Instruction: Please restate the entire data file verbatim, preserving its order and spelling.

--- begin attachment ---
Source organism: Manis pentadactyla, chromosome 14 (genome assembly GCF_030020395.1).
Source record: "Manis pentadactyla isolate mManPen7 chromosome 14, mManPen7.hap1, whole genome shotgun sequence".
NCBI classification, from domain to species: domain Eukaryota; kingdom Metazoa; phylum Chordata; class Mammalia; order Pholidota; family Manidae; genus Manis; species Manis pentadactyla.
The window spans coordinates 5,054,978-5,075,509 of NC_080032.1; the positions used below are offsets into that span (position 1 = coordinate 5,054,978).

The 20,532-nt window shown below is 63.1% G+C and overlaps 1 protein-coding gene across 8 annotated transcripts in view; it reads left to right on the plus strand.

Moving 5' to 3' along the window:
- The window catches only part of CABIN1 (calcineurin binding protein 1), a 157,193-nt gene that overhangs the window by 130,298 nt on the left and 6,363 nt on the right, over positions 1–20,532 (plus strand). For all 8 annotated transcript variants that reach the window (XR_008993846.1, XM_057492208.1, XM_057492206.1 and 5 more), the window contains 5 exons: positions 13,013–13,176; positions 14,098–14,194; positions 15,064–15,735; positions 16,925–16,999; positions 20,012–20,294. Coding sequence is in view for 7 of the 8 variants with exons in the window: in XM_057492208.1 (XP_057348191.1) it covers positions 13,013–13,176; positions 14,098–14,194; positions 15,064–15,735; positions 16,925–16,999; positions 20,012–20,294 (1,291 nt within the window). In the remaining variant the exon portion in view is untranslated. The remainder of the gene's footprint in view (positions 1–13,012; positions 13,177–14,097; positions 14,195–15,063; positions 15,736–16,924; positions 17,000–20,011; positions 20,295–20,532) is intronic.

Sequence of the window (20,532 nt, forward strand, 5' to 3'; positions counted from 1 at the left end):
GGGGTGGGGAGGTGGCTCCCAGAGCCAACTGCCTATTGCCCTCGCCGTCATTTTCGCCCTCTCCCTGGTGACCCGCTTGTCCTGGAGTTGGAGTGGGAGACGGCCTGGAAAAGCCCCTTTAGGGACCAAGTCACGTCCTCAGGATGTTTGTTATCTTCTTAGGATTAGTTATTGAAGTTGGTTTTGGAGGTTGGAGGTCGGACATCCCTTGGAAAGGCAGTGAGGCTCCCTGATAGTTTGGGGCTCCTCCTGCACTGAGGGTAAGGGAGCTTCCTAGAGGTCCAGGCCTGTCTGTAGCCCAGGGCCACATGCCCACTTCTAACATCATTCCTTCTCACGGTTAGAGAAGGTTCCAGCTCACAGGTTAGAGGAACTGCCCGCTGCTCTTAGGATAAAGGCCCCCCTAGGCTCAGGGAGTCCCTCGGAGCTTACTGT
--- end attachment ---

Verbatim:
Source organism: Manis pentadactyla, chromosome 14 (genome assembly GCF_030020395.1).
Source record: "Manis pentadactyla isolate mManPen7 chromosome 14, mManPen7.hap1, whole genome shotgun sequence".
NCBI classification, from domain to species: domain Eukaryota; kingdom Metazoa; phylum Chordata; class Mammalia; order Pholidota; family Manidae; genus Manis; species Manis pentadactyla.
The window spans coordinates 5,054,978-5,075,509 of NC_080032.1; the positions used below are offsets into that span (position 1 = coordinate 5,054,978).

The 20,532-nt window shown below is 63.1% G+C and overlaps 1 protein-coding gene across 8 annotated transcripts in view; it reads left to right on the plus strand.

Moving 5' to 3' along the window:
- The window catches only part of CABIN1 (calcineurin binding protein 1), a 157,193-nt gene that overhangs the window by 130,298 nt on the left and 6,363 nt on the right, over positions 1–20,532 (plus strand). For all 8 annotated transcript variants that reach the window (XR_008993846.1, XM_057492208.1, XM_057492206.1 and 5 more), the window contains 5 exons: positions 13,013–13,176; positions 14,098–14,194; positions 15,064–15,735; positions 16,925–16,999; positions 20,012–20,294. Coding sequence is in view for 7 of the 8 variants with exons in the window: in XM_057492208.1 (XP_057348191.1) it covers positions 13,013–13,176; positions 14,098–14,194; positions 15,064–15,735; positions 16,925–16,999; positions 20,012–20,294 (1,291 nt within the window). In the remaining variant the exon portion in view is untranslated. The remainder of the gene's footprint in view (positions 1–13,012; positions 13,177–14,097; positions 14,195–15,063; positions 15,736–16,924; positions 17,000–20,011; positions 20,295–20,532) is intronic.

Sequence of the window (20,532 nt, forward strand, 5' to 3'; positions counted from 1 at the left end):
GGGGTGGGGAGGTGGCTCCCAGAGCCAACTGCCTATTGCCCTCGCCGTCATTTTCGCCCTCTCCCTGGTGACCCGCTTGTCCTGGAGTTGGAGTGGGAGACGGCCTGGAAAAGCCCCTTTAGGGACCAAGTCACGTCCTCAGGATGTTTGTTATCTTCTTAGGATTAGTTATTGAAGTTGGTTTTGGAGGTTGGAGGTCGGACATCCCTTGGAAAGGCAGTGAGGCTCCCTGATAGTTTGGGGCTCCTCCTGCACTGAGGGTAAGGGAGCTTCCTAGAGGTCCAGGCCTGTCTGTAGCCCAGGGCCACATGCCCACTTCTAACATCATTCCTTCTCACGGTTAGAGAAGGTTCCAGCTCACAGGTTAGAGGAACTGCCCGCTGCTCTTAGGATAAAGGCCCCCCTAGGCTCAGGGAGTCCCTCGGAGCTTACTGT